In other words, as shown in a cross-sectional view of the touch panel in FIG. 5, on the bottom surface of the hard coat layer 36 which is formed on the bottom surface of the film 32, the multi-layer anti-reflection layer 35, for example, a laminate of titania and silica, can be formed.

In the construction described above, the warp of the touch panel of the size for 4-inch to 10.4-inch LCD maintains at 0.1 mm or less, and even when the touch panel is kept in an environment of high temperature and high humidity (60° C., 95% RH) for 500 hours, its warp is at 0.1 mm or less. The change of warp is negligible while the total light transmittance is 84%.

The total light transmittance of the touch panel can be attributable to the reduction of the total light reflection of the bottom surface of the touch panel from 4% to approximately 0.2%, as is the case with the third preferred embodiment.

In the construction described above, when the anti-reflection layer 35 is formed in the final process of touch panel production, the hard coat layer 36 protects the bottom surface of the third transparent film 32 in the preceding processes. As such, high quality touch panels can be easily produced.

Fifth Preferred Embodiment

FIG. 6 is a cross-sectional view of a touch panel in accordance with the fifth preferred embodiment of the present invention. It is noted that the components which are the same as those in the first preferred embodiment are marked with the same numerals, and explanation of those components omitted.

In the present preferred embodiment, the touch panel differs from that of the first preferred embodiment such that the third adhesive layer 37 comprising acrylic resin is formed only at the outer region of the bottom surface of the third transparent film 32 like a frame to prevent warping as shown in FIG. 6. As the other components are the same as those of the first embodiment, their explanation is omitted.

The warp of the touch panel of the size for 4-inch to 10.4-inch LCD constructed as described above is maintained at 0.1 mm or less, as is the case with the first preferred embodiment. Additionally, the touch panel of the present embodiment does not warp more than 0.1 mm after being kept in an environment of high temperature and high humidity (60° C., 95% RH) for 500 hours. The change of warp is negligible. The total light transmittance is 80%.

As described above, a touch panel of the fifth embodiment suffers little warping caused by changes in temperature during and after the production processes. Moreover, since the third adhesive layer 37 is formed on the bottom surface of the touch panel, the touch panel can be easily installed firmly by adhering and fixing the third adhesive layer 37 onto display elements such as LCD. This further improves operability during installation process of the touch panel onto the electronic apparatus.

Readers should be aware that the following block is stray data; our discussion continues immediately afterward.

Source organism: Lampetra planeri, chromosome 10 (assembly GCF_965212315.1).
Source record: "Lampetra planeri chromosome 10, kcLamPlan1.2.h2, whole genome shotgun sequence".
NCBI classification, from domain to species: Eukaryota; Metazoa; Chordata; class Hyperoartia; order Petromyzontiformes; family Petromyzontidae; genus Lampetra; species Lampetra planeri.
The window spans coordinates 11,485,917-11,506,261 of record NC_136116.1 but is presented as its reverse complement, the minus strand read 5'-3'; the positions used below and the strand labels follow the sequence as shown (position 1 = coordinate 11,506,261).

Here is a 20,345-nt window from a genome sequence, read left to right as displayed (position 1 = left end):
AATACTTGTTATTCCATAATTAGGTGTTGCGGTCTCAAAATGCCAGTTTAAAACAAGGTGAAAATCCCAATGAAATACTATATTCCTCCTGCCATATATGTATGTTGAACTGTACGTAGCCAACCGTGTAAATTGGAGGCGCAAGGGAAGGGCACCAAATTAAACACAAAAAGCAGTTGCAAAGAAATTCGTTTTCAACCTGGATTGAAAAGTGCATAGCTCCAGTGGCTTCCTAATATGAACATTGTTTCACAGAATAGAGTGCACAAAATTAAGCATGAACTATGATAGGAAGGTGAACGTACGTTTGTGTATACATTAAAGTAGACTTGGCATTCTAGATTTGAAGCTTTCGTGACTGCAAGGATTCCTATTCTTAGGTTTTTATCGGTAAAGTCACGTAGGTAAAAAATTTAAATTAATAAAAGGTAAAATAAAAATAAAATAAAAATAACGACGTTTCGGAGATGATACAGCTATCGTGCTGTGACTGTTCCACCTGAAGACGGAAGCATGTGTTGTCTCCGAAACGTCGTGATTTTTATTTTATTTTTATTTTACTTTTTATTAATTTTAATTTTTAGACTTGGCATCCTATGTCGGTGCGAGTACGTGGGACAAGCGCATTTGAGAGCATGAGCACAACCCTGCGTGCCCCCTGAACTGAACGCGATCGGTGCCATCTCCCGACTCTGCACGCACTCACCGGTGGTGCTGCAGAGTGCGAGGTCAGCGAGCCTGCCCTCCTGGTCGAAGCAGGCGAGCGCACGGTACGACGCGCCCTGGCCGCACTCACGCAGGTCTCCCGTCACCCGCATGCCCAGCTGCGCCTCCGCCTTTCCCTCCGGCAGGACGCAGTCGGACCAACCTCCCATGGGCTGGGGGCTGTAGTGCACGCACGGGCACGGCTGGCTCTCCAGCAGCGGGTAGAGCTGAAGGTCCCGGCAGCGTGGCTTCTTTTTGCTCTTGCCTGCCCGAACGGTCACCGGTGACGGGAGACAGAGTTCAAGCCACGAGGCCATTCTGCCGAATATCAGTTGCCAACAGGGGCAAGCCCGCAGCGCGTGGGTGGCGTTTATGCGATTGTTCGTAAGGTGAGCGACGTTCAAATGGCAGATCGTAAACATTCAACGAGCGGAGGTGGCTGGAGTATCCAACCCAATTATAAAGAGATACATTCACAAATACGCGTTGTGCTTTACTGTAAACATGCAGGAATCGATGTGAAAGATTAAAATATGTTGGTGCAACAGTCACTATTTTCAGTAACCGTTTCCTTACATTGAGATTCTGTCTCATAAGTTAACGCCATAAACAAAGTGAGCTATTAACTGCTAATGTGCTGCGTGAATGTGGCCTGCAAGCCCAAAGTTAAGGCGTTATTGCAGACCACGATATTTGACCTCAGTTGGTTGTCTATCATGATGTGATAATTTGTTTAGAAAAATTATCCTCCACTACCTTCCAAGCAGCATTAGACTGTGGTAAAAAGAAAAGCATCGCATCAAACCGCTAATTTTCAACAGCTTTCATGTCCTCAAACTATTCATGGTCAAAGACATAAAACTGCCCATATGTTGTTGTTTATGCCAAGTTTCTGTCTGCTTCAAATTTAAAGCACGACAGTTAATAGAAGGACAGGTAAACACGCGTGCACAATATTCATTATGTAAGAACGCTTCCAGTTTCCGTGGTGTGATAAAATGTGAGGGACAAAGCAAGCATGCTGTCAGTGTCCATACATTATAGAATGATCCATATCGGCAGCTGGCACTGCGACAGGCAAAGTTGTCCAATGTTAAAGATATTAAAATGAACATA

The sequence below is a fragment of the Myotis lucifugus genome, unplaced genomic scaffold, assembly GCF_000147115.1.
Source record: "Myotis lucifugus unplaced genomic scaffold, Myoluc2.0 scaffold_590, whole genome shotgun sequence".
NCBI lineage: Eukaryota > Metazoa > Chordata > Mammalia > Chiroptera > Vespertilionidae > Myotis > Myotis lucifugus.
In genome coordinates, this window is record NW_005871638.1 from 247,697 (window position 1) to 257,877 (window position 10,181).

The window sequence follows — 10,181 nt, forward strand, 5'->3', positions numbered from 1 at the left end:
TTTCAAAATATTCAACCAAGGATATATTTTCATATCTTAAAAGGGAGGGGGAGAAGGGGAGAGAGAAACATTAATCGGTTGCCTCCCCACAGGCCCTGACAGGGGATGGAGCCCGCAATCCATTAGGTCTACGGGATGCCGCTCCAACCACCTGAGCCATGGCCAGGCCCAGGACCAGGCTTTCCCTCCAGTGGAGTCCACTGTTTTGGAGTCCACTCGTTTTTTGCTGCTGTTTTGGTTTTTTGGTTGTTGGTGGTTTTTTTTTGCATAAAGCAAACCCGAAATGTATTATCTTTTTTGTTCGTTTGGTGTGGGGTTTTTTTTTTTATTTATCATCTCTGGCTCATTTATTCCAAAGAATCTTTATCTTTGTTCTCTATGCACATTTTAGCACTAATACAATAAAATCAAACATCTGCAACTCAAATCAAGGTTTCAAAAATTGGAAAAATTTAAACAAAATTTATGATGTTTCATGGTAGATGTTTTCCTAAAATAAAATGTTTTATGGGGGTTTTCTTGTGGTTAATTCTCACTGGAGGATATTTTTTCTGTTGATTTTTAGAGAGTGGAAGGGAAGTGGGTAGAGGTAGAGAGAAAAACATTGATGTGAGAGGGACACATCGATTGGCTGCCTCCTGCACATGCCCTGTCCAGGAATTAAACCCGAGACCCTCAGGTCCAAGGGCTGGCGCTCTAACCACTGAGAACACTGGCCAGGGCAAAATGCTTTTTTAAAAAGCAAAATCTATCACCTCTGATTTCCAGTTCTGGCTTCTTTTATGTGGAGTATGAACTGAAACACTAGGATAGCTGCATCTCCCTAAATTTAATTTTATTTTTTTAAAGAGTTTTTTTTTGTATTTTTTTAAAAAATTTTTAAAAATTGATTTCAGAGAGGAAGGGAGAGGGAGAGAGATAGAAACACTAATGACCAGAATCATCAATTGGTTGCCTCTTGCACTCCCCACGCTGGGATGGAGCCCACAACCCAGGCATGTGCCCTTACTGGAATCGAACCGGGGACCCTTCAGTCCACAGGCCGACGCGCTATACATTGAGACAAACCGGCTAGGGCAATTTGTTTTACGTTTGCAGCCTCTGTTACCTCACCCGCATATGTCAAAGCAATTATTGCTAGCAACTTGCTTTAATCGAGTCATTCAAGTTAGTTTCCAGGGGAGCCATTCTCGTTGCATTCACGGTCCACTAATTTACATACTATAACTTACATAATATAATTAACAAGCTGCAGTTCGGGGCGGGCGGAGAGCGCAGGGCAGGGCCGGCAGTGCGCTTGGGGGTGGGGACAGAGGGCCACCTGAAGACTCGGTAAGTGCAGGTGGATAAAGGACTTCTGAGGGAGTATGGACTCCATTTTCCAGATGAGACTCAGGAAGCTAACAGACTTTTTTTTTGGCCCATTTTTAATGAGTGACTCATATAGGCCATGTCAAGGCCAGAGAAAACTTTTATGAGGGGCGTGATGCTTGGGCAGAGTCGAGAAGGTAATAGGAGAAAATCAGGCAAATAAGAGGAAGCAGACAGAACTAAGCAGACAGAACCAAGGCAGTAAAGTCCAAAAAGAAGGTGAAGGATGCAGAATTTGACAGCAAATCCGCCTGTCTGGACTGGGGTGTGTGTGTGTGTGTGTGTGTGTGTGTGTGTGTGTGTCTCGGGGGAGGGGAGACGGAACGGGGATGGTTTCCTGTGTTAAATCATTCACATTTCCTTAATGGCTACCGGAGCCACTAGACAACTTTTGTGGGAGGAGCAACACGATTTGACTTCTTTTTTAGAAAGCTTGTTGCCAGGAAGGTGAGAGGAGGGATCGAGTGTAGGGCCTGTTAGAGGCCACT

As shown in the cross-sectional view of FIG. 7, a third adhesive layer 38 comprising acrylic resin can be formed over the entire surface of the film 32 so that the entire surface including the visible region 31 can be bonded to the electronic apparatus. This construction also improves operability during the installation process of the touch panel onto the electronic apparatus as described above.

Further, the entire bottom surface of the film 32 corresponding to the visible region 31, adheres to a display apparatus via the third adhesive layer 38, thereby eliminating airspace between the touch panel and the display elements of the display apparatus. This reduces reflection of light on the bottom surface of the touch panel and the surface of the display elements, leading to even superior visibility, with clearer and better view than the touch panel of the previously mentioned construction.

In any of the aforementioned constructions, pressure-sensitive adhesives or pressure-sensitive adhesive double coated tapes made of materials such as silicone resin or a rubber as the third adhesive layer 37 or 38 as well as acrylic pressure-sensitive adhesive. The thickness of the adhesive layers 37 and 38 should be practically 0.01 to 0.2 mm, and preferably 0.02 to 0.2 mm.

In the foregoing description, the adhesive layer 37 or 38 is formed like a frame or over the entire undersurface of the film 32, however, they can be formed differently in predetermined patterns by screening printing or with a dispenser. The adhesive layer 37 or 38 can also be painted with a roll coater.

As the adhesive layer 37 or 38, both of pressure-sensitive adhesive double coated tapes with a substrate or without a substrate can be used.